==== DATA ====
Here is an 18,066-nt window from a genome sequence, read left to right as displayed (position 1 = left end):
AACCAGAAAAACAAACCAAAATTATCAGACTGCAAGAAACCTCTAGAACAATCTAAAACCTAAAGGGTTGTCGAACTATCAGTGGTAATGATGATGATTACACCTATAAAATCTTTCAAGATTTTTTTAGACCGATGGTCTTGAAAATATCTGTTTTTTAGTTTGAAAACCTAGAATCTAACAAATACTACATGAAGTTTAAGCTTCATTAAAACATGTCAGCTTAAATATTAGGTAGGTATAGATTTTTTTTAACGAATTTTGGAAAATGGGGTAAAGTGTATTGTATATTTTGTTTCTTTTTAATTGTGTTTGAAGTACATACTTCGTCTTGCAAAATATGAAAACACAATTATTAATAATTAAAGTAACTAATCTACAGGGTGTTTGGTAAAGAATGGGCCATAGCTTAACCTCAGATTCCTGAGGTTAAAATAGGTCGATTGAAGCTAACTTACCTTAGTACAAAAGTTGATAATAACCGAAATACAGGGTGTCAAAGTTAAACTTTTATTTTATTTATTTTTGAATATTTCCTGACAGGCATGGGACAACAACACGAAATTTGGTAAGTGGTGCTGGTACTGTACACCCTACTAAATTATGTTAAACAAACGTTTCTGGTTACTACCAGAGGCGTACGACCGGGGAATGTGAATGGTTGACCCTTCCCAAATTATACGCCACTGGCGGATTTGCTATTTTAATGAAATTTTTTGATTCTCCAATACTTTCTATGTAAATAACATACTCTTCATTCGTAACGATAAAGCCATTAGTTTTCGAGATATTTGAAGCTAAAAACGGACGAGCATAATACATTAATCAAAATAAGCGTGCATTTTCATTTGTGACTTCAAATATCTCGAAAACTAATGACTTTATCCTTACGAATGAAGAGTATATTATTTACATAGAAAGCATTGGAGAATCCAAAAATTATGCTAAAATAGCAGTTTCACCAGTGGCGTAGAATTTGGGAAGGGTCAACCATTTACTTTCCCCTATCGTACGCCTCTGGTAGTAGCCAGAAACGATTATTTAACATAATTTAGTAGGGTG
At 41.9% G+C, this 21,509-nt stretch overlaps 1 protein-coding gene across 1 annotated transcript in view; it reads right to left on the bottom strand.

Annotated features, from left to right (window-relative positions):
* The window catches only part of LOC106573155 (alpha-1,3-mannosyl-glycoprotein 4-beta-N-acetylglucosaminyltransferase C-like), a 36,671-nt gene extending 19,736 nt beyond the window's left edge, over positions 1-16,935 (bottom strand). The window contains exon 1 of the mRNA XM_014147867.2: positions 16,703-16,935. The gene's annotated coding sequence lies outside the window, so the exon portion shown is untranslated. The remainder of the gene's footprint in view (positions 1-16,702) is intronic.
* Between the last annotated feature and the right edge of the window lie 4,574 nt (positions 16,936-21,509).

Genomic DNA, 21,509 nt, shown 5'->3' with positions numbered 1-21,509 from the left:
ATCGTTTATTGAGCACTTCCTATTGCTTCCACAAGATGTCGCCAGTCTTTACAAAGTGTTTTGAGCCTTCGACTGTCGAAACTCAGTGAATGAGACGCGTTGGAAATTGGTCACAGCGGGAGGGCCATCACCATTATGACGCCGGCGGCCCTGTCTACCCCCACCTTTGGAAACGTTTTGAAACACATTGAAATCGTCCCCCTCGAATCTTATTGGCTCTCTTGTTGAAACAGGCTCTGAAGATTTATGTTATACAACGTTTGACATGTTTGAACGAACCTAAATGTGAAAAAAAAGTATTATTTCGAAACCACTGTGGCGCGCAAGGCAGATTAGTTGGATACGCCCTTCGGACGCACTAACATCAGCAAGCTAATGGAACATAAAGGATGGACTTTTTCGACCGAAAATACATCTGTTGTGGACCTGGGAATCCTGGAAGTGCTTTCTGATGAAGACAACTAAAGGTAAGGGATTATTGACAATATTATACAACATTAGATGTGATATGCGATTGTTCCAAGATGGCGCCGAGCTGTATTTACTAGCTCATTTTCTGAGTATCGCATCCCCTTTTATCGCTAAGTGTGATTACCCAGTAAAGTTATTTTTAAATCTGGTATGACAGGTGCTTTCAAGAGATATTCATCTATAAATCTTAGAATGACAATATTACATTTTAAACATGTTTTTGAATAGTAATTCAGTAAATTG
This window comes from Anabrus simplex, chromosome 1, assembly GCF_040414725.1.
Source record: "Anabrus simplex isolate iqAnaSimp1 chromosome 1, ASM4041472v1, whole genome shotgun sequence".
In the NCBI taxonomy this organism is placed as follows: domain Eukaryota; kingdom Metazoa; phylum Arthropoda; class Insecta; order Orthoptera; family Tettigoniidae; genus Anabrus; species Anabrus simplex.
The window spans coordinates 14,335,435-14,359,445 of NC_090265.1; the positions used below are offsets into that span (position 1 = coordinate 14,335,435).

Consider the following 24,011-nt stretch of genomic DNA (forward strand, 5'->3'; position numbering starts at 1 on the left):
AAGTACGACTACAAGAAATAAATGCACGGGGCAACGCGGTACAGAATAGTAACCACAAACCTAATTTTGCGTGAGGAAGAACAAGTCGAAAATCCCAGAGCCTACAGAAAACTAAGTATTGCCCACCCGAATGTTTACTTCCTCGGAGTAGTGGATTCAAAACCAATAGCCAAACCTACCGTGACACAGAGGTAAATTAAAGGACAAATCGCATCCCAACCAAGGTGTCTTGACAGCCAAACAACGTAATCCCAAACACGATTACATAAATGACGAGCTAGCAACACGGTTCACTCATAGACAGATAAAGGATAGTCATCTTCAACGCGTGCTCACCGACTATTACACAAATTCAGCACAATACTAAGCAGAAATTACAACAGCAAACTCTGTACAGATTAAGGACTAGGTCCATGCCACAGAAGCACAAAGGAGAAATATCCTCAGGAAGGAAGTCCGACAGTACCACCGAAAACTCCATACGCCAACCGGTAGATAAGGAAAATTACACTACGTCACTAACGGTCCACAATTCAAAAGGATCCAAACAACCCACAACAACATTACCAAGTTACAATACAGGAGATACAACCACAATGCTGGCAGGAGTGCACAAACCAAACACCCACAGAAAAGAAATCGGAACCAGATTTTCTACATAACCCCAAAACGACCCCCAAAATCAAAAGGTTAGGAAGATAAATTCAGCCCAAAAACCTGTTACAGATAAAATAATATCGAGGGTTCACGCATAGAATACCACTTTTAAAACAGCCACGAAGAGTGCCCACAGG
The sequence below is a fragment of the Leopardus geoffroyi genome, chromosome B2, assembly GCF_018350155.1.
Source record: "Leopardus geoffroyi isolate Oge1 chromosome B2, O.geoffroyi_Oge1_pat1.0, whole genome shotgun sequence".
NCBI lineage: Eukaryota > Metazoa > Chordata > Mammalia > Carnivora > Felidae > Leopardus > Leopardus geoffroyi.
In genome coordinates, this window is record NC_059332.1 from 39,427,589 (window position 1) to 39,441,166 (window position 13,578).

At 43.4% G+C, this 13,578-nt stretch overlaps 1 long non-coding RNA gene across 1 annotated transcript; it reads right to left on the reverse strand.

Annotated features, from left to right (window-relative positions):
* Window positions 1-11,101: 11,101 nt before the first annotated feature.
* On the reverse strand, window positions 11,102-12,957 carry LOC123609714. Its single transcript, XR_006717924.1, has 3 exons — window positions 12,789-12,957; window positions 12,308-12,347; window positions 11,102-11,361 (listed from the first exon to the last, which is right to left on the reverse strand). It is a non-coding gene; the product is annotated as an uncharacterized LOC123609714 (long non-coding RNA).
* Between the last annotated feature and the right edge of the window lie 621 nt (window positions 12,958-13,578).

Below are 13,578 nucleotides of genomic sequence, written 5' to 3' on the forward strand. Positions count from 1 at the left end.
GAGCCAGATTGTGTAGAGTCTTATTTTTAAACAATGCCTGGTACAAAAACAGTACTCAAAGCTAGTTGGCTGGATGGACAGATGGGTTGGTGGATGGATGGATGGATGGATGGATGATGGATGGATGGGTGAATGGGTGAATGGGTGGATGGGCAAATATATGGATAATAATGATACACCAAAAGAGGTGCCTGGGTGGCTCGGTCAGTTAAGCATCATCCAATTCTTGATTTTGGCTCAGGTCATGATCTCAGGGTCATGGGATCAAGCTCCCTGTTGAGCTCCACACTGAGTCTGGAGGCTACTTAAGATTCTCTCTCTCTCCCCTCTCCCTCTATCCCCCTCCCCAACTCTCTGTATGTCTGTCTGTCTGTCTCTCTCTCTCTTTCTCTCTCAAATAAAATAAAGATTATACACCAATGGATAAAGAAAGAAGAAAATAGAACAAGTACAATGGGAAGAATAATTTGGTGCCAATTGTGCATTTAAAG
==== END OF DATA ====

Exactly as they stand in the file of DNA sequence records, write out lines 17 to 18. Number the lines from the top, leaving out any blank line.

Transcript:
NCBI lineage: Eukaryota > Metazoa > Chordata > Mammalia > Carnivora > Felidae > Leopardus > Leopardus geoffroyi.
In genome coordinates, this window is record NC_059332.1 from 39,427,589 (window position 1) to 39,441,166 (window position 13,578).